Reading this book is probably fine -- but why not listen to Bill Maher make Bill Maher's comments? Nobody can adequately approximate his tone of voice when reading. Listening to this was a real pleasure
I had quite a bit of trouble with the character of Nate. He believes in his own superior intelligence, but he's shallow, he's superficial, and he's unaware of his own feelings. He doesn't know what he wants in a woman. One of the passages that really annoyed me was when he fixated on the loose flesh under his girlfriend's arms. The same girlfriend who he earlier described as "almost too thin" is suddenly not working hard enough at Pilates and he is repulsed by her to a degree that's beyond comprehension. I'm sure my mouth hung open in disbelief while I listened to this portion of the book.
I was frustrated by Nate because I kept wondering, "do men really think this way?" Certainly his actions were familiar to those I'd encountered in my dating life. While dating one woman he became more and more critical and she tried harder and harder to please him, which resulted in him feeling contempt for her. This book may be written by a woman, but I have to believe that she has some insight into the mind of shallow, rude men. I only kept listening to see if Nate got his comeuppance.
The performance of Nick Podehl didn't help matters. Several times the inflection he used for a character's voice didn't match the description of the tone that the character was supposed to have used. (Which made me wonder about the direction and the editing as well) Worst of all, he doesn't know how to voice female characters. All his female characters sounded like stereotypically bitchy, lisping gay men instead of women, and the voice for a particular character wasn't consistent throughout the read. I can't recommend the audio version of this book for that reason alone.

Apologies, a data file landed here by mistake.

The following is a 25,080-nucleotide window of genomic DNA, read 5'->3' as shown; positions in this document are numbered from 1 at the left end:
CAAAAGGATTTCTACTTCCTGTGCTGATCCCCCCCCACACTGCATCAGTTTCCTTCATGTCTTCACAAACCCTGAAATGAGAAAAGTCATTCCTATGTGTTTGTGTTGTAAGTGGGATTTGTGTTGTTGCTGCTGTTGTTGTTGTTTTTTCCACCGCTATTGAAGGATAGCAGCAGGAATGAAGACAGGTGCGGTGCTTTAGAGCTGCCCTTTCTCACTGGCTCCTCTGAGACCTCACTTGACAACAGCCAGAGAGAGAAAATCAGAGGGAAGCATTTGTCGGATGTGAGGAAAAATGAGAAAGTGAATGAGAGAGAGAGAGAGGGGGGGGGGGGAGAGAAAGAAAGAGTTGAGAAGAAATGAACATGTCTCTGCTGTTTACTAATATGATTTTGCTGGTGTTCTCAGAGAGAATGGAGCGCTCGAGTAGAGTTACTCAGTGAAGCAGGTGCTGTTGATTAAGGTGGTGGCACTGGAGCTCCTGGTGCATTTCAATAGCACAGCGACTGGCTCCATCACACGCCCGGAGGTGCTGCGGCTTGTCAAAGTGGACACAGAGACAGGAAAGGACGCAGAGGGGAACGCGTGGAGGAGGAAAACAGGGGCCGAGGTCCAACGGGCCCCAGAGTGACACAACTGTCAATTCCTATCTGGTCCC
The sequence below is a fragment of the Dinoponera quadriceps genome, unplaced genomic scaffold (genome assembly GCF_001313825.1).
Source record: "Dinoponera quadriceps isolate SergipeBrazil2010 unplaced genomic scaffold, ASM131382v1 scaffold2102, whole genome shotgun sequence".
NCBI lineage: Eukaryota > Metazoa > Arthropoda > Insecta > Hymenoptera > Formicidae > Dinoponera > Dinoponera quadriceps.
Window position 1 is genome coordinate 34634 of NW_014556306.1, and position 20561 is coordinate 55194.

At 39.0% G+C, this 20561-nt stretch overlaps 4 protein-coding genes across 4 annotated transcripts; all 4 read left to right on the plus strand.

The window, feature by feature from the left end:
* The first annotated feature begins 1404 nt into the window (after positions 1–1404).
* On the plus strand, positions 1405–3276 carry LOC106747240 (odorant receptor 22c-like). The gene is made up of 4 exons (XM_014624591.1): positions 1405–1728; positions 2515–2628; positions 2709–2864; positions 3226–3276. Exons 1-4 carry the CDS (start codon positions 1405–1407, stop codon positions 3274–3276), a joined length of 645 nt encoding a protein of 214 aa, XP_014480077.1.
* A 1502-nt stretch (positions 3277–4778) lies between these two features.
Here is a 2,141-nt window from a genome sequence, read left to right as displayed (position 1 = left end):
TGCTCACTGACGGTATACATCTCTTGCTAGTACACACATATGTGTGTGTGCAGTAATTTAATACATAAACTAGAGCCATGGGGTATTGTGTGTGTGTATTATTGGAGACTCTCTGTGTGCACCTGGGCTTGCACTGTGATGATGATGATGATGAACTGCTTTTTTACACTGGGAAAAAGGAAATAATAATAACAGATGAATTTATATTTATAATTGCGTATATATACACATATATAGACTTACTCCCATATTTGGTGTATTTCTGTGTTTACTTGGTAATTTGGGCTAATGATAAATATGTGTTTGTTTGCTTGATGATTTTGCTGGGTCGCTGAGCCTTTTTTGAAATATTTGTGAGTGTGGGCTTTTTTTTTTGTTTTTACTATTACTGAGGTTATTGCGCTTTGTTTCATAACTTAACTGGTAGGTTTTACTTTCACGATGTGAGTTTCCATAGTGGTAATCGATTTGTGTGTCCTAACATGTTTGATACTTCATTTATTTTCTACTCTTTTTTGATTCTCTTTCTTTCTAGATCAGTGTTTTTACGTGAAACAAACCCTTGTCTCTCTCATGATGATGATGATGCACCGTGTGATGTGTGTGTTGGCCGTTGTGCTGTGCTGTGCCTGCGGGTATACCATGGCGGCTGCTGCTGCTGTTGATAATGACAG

The only reason I rated the overall as four stars instead of five is because this version is abridged. I'm not sure why some sentences and even whole paragraphs were omitted; but I found it distracting.
We all know that Dylan can write lyrics. Now we know he can write prose. This remarkable account of a few selected chapters in his life is absolutely enthralling; revealing more about Dylan than many of us had known before. He's well-known for being cryptic (at the very least) during interview; here he's pretty forthcoming.
I found it very affecting to read how he tried to protect his family and his family life at a time when the public and media were calling for him to come forward as a leader in the cultural wars. He was appalled every time he was reproached for not being what other people wanted him to be. People protested outside his house because of his 'failure' to lead them. There were break-ins. (When I was listening to this, I thought of John Lennon, who was so accommodating to his fans and what finally happened to him....) Dylan just wanted to have his family left alone.
I wonder how Dylan feels now as the same titles are ascribed to him: Voice of His Generation, a towering figure in American culture and a global twentieth-century icon, writer of protest songs and anthems of social movements. From now on, I'll think of him as he once described himself: A song and dance man.
Sean Penn's voice is perfect for this book. If Dylan doesn't narrate his own book, I can't think of anybody better than Penn.
This audiobook was among the best I've listened to. The voice and performance went well with the story being told.
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